2016-17: 7-2, picked in a fourth-place tie in Big East

Seton Hall was picked low presumably because those unaffiliated with the program really did not know what to expect as the Pirates adjusted to life without Isaiah Whitehead. Their 1-2 record in November's Advocare Invitational proved that much more remains to be accomplished, but wins over Hawaii and California in the Aloha State last week also serve as proof that the core of last year's championship squad remains very much alive.

The best part of this roster is that only one player, Madison Jones, is a senior. Assuming no one else takes their talents to the professional ranks, the Hall has a chance to potentially three-peat in the Big East, which would establish them as the first true dynasty in the league since it was restructured in 2013. Reaching the NCAA Tournament as sophomores, albeit overachieving, was a significant feather in the cap of the program in that the resurgence Willard spent a half-decade building toward came a year ahead of schedule, with the realistic opportunity to use last year as a foundation.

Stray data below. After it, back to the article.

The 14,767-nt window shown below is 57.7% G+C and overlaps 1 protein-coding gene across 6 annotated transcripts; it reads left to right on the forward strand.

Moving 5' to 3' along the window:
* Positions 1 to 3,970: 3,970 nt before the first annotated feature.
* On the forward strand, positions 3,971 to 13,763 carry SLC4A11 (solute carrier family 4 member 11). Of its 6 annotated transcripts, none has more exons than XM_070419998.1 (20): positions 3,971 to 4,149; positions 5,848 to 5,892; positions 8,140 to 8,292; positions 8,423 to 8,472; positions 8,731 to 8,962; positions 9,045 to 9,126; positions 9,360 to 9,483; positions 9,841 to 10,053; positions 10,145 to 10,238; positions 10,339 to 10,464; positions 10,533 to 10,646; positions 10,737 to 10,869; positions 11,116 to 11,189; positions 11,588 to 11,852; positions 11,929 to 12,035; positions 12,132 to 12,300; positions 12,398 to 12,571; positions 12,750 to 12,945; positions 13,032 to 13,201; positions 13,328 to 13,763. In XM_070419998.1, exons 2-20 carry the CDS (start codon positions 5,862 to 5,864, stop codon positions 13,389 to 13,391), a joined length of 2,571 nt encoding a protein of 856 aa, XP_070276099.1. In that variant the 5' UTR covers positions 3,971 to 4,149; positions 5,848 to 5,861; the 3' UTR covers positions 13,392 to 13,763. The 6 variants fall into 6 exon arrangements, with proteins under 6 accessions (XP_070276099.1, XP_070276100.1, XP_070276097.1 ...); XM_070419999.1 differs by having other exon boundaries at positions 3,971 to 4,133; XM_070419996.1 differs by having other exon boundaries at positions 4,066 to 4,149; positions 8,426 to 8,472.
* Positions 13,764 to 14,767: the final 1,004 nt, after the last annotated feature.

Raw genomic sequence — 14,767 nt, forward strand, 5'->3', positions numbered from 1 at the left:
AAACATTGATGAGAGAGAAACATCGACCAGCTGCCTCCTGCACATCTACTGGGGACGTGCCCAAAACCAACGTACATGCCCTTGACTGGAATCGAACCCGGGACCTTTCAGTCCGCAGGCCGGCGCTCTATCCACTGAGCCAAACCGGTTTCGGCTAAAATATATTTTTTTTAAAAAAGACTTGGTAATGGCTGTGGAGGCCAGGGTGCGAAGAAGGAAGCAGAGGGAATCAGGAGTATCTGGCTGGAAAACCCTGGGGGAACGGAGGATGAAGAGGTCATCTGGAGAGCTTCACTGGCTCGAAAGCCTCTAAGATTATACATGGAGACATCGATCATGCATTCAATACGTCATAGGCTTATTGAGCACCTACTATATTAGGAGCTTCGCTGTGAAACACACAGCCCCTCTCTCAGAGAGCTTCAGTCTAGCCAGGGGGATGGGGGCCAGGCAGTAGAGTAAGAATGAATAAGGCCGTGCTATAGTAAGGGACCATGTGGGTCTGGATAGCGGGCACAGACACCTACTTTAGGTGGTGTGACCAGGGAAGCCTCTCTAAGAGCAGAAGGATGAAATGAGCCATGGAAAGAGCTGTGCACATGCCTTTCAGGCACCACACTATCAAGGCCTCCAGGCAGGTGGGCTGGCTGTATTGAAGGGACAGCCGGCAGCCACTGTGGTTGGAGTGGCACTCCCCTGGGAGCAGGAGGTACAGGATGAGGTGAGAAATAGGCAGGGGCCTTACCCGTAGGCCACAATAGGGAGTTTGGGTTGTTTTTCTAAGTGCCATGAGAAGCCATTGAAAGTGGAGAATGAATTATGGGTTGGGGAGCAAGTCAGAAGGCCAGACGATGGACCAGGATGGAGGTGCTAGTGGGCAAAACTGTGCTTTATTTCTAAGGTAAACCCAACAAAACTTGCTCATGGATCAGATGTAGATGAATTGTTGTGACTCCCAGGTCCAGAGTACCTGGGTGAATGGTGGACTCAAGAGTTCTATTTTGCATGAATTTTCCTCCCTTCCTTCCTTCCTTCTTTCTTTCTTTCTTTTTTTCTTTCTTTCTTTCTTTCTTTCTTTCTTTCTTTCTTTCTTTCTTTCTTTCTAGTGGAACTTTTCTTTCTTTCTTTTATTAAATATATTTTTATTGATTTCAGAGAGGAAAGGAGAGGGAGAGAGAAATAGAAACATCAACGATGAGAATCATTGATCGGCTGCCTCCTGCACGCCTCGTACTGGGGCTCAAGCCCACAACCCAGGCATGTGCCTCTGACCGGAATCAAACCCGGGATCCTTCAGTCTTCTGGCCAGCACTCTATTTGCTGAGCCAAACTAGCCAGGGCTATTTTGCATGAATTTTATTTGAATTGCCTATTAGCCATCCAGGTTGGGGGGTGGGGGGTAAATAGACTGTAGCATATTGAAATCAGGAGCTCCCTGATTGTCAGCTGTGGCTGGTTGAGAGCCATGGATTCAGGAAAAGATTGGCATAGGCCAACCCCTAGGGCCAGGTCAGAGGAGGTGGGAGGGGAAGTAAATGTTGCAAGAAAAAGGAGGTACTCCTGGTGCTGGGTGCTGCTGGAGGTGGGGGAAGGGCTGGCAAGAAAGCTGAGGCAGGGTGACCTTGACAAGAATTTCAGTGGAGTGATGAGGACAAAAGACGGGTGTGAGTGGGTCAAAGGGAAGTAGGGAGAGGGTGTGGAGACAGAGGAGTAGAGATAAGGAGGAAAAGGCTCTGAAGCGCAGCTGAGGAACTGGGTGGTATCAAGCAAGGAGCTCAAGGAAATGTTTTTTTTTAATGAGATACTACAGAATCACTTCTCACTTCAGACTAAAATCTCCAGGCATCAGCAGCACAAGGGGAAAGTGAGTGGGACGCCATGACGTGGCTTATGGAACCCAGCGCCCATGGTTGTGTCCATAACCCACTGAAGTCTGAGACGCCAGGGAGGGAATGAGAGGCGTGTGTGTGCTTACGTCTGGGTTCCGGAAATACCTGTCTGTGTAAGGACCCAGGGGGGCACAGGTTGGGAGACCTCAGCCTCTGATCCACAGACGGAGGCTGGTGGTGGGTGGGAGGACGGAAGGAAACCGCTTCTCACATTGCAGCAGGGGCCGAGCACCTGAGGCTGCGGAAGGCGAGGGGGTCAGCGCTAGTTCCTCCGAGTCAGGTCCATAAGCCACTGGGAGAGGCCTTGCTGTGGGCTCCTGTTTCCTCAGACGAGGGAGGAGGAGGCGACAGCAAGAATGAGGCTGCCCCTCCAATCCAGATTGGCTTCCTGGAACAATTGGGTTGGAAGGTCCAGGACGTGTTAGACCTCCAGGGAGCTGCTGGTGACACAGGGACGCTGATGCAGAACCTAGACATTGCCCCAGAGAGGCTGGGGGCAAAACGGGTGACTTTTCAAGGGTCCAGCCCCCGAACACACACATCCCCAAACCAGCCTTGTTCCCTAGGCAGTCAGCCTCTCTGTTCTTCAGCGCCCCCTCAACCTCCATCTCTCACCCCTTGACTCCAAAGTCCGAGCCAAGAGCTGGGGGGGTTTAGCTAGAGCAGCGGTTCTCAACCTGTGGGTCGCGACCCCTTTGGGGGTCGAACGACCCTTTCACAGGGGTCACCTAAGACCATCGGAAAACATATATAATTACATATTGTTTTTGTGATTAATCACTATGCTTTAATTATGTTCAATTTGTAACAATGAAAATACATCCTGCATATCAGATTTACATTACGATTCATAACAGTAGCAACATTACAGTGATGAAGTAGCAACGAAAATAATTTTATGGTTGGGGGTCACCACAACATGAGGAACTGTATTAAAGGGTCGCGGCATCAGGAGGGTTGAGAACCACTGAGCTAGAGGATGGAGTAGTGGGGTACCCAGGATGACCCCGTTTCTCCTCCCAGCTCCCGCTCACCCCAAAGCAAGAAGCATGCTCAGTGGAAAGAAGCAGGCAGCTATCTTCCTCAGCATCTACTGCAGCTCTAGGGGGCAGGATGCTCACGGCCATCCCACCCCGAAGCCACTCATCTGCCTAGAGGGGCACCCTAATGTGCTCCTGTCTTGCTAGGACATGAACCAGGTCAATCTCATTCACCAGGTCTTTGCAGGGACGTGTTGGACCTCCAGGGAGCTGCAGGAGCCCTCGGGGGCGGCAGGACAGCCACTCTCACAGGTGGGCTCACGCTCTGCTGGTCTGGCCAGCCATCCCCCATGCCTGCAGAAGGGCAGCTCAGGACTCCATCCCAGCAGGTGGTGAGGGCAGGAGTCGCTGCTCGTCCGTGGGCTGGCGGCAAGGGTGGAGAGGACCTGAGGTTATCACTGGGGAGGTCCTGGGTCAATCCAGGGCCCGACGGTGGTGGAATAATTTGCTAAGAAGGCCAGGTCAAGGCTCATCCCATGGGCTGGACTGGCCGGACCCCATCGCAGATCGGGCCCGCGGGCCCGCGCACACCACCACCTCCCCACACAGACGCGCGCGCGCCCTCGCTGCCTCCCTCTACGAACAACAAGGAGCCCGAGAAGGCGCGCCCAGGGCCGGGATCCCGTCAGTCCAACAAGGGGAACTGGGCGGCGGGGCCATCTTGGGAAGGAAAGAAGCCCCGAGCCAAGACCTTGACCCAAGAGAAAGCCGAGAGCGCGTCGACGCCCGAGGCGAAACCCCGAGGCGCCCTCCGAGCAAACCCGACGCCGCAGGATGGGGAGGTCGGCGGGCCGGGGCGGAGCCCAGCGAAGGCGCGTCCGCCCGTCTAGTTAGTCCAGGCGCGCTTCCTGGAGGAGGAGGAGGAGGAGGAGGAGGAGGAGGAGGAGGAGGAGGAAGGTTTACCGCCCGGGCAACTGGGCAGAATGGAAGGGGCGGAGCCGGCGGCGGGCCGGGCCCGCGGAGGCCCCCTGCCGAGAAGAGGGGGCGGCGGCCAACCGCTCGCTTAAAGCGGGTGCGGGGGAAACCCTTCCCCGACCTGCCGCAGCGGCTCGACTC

With in-state rival Rutgers coming up one week from Friday, the Pirates get yet another strong test to prepare them in the form of South Carolina. The loss of Sindarius Thornwell presents a huge opportunity for Seton Hall to take advantage, as does Angel Delgado against an undersized front line. The biggest key to victory, however, will be what happens at the free throw line. Foul shots have been Seton Hall's Achilles' heel all season, and if they leave points at the charity stripe, the door will be open all night for the Gamecocks to push through.